The "warrior gene" in men might be the "happy gene" in women

What is considered to be the "warrior gene" in men might be the "happiness gene" in women.

A new study found that a low-expression form of monoamine oxidase A, or MAOA gene, is linked to feelings of happiness in women.

The study was conducted by researchers from the University of South Florida, the National Institutes{}of Health, Columbia University and the New York State Psychiatric Institute.

The MAOA gene regulates the actions of an enzyme that breaks down dopamine and other neurotransmitters in the brain, some of the same chemicals targeted by antidepressants.

The new findings came from{}data taken from 193 women and 152 men. When scientists controlled various{}factors they found that women with the low expression{}form of the gene were happier than women who did not have this form of the gene. The low expression version of the gene increases{}levels of monoamine, which, in turn, allows larger amounts of these neurotransmitters to stay in the brain.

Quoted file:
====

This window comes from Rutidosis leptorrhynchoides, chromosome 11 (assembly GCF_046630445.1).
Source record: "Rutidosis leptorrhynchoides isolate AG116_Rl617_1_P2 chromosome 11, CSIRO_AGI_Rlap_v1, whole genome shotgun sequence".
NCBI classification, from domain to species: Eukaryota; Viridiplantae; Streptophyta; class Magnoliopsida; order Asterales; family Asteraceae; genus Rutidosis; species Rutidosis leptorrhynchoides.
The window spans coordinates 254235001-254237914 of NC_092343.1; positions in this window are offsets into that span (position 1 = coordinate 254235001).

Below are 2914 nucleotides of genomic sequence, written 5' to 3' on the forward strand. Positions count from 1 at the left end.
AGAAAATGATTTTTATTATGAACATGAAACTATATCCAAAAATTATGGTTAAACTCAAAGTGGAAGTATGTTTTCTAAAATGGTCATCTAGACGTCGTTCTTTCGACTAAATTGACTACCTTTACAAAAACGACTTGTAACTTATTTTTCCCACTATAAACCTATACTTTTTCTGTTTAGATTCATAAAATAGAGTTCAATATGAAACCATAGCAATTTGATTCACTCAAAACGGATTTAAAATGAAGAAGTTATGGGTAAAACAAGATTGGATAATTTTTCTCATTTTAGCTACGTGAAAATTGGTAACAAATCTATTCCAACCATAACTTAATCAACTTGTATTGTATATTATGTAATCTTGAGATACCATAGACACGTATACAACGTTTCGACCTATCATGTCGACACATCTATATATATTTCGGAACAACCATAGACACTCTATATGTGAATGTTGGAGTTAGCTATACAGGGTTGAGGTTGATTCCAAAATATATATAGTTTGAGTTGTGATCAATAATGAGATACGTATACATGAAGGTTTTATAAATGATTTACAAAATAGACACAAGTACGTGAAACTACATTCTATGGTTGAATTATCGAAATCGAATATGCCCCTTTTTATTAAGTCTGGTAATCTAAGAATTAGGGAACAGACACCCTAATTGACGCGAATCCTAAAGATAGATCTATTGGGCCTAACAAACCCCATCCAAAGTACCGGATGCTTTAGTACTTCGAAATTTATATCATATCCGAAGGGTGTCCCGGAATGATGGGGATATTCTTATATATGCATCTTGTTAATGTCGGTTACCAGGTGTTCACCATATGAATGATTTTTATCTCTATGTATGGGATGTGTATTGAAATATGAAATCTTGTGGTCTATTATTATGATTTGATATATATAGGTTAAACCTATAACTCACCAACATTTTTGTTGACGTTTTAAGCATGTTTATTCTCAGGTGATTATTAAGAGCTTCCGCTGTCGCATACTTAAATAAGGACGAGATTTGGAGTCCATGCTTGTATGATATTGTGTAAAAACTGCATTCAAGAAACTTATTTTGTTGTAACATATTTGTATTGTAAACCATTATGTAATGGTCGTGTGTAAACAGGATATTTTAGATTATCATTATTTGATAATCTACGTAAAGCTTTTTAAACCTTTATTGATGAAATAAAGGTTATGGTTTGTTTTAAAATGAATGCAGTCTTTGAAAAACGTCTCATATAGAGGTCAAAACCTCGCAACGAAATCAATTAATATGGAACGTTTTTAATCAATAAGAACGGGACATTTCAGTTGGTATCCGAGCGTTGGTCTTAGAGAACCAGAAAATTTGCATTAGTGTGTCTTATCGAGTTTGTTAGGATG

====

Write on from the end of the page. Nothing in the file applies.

Researchers found that many men had the "happy"{}version of the gene, but reported no more happiness{}than their peers without the "happy" version. The difference between men and women with the gene may have something to{}do{}with testosterone levels, which rise in men during puberty.

"Maybe men are happier before adolescence because their testosterone levels are lower," said the study's lead author Henian Chen, an associate professor at the University of South Florida's College of Public Health.